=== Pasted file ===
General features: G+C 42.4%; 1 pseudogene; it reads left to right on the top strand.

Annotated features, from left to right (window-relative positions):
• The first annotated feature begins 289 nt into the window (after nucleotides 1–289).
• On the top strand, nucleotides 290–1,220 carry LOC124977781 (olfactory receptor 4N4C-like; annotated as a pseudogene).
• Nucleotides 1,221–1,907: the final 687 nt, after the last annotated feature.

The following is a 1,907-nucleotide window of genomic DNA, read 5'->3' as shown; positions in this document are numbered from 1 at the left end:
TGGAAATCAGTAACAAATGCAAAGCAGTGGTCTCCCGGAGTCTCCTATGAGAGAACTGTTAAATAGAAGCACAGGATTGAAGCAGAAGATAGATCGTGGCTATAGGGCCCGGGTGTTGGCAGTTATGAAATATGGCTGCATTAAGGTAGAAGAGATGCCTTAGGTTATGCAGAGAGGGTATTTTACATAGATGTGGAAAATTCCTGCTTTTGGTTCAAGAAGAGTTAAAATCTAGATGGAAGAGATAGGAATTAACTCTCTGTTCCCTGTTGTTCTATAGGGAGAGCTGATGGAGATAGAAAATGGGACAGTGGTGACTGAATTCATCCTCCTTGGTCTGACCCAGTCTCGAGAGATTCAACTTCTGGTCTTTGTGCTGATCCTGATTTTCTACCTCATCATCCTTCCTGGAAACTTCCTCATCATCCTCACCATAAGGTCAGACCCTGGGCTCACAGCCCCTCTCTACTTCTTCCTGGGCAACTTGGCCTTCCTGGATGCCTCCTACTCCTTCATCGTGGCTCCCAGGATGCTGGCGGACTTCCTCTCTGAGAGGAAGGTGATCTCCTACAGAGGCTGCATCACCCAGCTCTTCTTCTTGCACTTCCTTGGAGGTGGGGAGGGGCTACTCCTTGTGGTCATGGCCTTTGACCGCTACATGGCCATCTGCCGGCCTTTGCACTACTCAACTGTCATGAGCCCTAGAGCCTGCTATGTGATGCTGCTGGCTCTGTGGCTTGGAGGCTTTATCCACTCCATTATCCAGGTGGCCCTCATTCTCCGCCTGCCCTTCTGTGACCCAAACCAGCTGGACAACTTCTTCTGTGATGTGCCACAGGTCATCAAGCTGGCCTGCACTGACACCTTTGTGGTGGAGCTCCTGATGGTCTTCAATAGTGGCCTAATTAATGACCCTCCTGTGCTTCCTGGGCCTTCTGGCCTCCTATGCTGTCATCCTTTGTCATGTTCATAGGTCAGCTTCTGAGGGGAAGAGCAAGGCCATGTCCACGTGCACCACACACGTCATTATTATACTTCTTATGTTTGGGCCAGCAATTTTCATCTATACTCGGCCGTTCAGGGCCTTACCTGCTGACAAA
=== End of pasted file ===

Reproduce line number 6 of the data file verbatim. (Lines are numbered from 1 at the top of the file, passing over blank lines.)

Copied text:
The following is a 1,907-nucleotide window of genomic DNA, read 5'->3' as shown; positions in this document are numbered from 1 at the left end: